According to research, quoll populations may be affected differently by dingoes based on several variables, including the nature of the habitat, the availability of prey, and competition from other predators. Dingoes may put a lot of pressure on quoll numbers in certain places where dingo populations are high, and quoll populations are low. On the other hand, quolls and dingoes might get together in some places without facing a lot of predator pressure.

4. Snakes 

Snakes are common predators of quolls. Many quoll species can be threatened by snakes, including pythons and other venomous species like brown and tiger snakes, which are found in Australia.

As sly hunters, snakes frequently use ambush techniques to capture their prey. Because they are relatively small mammals, quolls can attract the attention of snakes, particularly if they come into contact with places like woodlands, grasslands, or rocky outcrops where they share a common environment.

But quolls are not helpless against snake attacks. If a snake were to approach them, they could defend themselves with their razor-sharp teeth and claws. Furthermore, in certain situations, their speed and agility might help them avoid predators.

Overall, snakes can prey on quolls, but the degree of predation varies based on several variables, including the species of snake and quoll involved, the available habitat, and the environmental circumstances.

5. Tasmanian devils

Although Tasmanian devils are occasionally found to scavenge on animal carcasses, including quolls, and are known to be opportunistic feeders, they are not usually thought of as the main predators of healthy adult quolls. They might, however, indirectly threaten quoll numbers by competing with them for food and habitat, particularly in Tasmania, where both species are native.

Tasmanian devils may occasionally feed on young or wounded quolls, although this is more likely to be an isolated incident than a major influence on the dynamics of the quoll population. Due to the Tasmanian devil’s bigger size and more aggressive behavior, the main dangers to quolls from this species would be competition for resources and possible displacement from acceptable habitat.

6. Humans 

Humans can be quoll predators, but not in the same way as natural predators. Humans put a lot of pressure on quoll populations through a variety of activities. Deforestation, urbanization, and agricultural growth all contribute to habitat degradation, which reduces quoll population density by limiting quolls’ access to resources and space.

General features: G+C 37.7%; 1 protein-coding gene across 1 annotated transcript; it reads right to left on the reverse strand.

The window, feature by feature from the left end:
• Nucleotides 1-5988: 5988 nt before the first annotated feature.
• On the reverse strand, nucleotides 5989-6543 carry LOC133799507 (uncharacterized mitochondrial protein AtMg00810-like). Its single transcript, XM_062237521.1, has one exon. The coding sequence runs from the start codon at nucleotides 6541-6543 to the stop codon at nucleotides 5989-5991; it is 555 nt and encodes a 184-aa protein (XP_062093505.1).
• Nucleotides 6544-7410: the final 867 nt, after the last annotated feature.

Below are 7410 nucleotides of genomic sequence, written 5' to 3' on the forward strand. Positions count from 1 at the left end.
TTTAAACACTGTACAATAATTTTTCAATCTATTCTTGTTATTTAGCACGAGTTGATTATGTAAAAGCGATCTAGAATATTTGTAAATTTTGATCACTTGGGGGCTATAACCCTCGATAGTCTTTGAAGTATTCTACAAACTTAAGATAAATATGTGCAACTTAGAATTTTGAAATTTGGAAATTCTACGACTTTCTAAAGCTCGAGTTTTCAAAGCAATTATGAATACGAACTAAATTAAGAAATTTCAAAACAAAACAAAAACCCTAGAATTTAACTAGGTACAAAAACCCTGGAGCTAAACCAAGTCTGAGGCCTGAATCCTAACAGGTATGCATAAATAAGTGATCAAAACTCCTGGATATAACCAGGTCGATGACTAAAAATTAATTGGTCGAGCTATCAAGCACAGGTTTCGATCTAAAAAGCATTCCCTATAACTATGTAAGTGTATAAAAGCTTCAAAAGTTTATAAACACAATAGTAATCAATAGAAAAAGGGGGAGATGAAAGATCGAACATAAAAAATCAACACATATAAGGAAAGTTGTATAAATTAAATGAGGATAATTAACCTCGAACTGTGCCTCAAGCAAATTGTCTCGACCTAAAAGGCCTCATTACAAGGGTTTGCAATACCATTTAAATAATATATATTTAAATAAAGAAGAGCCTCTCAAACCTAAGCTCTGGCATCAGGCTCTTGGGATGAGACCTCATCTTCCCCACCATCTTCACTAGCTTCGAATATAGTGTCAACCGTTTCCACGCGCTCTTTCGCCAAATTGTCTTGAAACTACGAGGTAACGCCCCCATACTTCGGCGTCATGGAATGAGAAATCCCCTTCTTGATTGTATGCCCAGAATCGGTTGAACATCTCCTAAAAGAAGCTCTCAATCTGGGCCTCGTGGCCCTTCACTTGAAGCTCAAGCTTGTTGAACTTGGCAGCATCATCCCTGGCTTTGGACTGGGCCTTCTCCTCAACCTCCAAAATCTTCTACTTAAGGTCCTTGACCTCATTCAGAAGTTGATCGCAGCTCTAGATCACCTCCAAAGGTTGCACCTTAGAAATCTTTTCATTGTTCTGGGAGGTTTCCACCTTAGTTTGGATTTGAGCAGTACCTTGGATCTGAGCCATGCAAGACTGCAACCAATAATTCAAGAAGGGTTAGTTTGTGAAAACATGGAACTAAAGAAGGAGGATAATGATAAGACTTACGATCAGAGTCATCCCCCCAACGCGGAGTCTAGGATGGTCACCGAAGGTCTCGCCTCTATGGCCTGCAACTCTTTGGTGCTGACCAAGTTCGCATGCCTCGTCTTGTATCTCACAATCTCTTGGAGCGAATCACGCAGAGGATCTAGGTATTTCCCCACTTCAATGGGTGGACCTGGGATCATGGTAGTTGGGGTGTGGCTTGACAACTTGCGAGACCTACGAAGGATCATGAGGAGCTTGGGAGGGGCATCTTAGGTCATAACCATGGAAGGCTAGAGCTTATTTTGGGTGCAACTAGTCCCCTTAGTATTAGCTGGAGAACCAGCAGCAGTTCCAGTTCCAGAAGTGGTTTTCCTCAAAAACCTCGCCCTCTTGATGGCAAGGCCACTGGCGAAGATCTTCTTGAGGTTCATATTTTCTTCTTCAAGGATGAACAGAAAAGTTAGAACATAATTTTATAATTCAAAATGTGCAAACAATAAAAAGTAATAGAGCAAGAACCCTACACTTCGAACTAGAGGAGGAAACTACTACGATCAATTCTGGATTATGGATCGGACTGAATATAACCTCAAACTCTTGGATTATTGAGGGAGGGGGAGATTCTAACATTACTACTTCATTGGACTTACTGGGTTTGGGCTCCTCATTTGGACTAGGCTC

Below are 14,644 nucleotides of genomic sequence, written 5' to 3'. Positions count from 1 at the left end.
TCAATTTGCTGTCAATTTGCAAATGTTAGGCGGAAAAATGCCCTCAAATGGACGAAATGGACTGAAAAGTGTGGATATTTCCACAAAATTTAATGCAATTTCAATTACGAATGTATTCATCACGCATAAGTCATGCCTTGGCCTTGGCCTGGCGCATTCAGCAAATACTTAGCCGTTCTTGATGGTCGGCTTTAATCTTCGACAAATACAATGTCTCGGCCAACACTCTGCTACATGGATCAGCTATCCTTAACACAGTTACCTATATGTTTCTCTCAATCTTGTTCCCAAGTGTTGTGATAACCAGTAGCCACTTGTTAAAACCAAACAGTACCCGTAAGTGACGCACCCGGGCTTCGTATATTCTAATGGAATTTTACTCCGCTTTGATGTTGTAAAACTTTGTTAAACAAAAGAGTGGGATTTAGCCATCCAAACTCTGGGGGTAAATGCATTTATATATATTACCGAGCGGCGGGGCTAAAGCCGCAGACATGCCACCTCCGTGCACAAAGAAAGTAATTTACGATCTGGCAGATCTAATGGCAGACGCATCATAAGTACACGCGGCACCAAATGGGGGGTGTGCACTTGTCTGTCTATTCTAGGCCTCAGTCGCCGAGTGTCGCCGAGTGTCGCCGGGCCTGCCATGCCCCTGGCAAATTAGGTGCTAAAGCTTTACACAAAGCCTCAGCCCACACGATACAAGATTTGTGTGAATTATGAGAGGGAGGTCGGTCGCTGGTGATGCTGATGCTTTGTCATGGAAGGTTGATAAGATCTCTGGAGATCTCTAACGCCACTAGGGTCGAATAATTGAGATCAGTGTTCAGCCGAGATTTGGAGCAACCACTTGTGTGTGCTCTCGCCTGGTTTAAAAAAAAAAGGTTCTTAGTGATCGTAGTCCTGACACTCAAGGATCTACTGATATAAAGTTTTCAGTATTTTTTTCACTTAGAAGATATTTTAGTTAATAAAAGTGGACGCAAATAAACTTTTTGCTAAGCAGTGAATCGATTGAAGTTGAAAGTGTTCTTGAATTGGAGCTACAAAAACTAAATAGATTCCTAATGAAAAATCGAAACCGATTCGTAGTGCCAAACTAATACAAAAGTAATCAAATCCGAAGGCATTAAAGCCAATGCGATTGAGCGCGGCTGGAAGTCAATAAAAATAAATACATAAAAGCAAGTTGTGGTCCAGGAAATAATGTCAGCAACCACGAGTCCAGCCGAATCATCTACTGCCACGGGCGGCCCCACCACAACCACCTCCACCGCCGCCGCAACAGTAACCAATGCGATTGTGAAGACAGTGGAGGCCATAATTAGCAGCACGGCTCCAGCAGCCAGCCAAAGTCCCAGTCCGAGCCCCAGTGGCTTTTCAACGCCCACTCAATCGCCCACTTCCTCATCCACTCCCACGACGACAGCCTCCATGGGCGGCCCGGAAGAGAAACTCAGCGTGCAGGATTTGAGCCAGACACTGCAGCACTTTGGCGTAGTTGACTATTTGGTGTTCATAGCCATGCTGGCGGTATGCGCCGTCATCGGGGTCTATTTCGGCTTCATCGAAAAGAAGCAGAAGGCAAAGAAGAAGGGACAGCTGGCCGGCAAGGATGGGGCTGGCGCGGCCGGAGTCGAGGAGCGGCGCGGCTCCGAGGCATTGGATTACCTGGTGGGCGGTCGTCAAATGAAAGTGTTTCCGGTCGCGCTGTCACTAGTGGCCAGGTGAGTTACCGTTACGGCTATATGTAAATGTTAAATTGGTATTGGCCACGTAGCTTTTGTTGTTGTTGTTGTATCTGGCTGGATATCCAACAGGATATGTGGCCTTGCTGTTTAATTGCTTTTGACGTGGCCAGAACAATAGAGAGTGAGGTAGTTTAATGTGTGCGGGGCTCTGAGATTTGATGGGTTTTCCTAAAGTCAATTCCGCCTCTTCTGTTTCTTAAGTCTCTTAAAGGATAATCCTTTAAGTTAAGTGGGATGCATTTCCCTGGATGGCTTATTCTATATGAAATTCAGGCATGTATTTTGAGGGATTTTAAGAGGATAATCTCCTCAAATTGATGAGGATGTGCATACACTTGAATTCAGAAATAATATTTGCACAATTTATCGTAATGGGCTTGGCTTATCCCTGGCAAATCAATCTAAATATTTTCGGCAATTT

Roadkill is another problem that quolls face when they travel across roadways that cross their habitats. This is a result of human infrastructure development intruding on their natural areas. Erroneous beliefs regarding quolls as nuisances or hazards to cattle can occasionally result in deliberate persecution by humans by techniques such as trapping, shooting, or poisoning. 

Although it is not common, illicit quoll hunting for profit or pleasure can make them even more vulnerable. Furthermore, by upsetting ecosystems and reducing the availability of prey, human-caused problems, including pollution, the introduction of alien species, and climate change, cause indirect harm to quolls. 

The goal of quoll conservation efforts is frequently to mitigate these dangers brought about by humans by implementing strategies such as habitat preservation, the creation of wildlife corridors, coexistence education campaigns, and regulatory frameworks to control invasive species and hunting.


The quoll’s eating habits highlight the critical function that this species plays in its ecosystem as a predator and prey. The quoll is a carnivorous marsupial that feeds on a wide variety of tiny vertebrates, invertebrates, and sometimes carrion. Its adaptable eating habits enable it to survive in a variety of environmental settings. 

The intricate interactions among food webs are highlighted by the fact that larger predators like foxes and wild cats exert pressure on the quoll itself. Comprehending the complex interrelationships among the food sources of quolls illuminates the biological dynamics of their environment and underscores the significance of conservation initiatives in preserving this exceptional and indispensable species.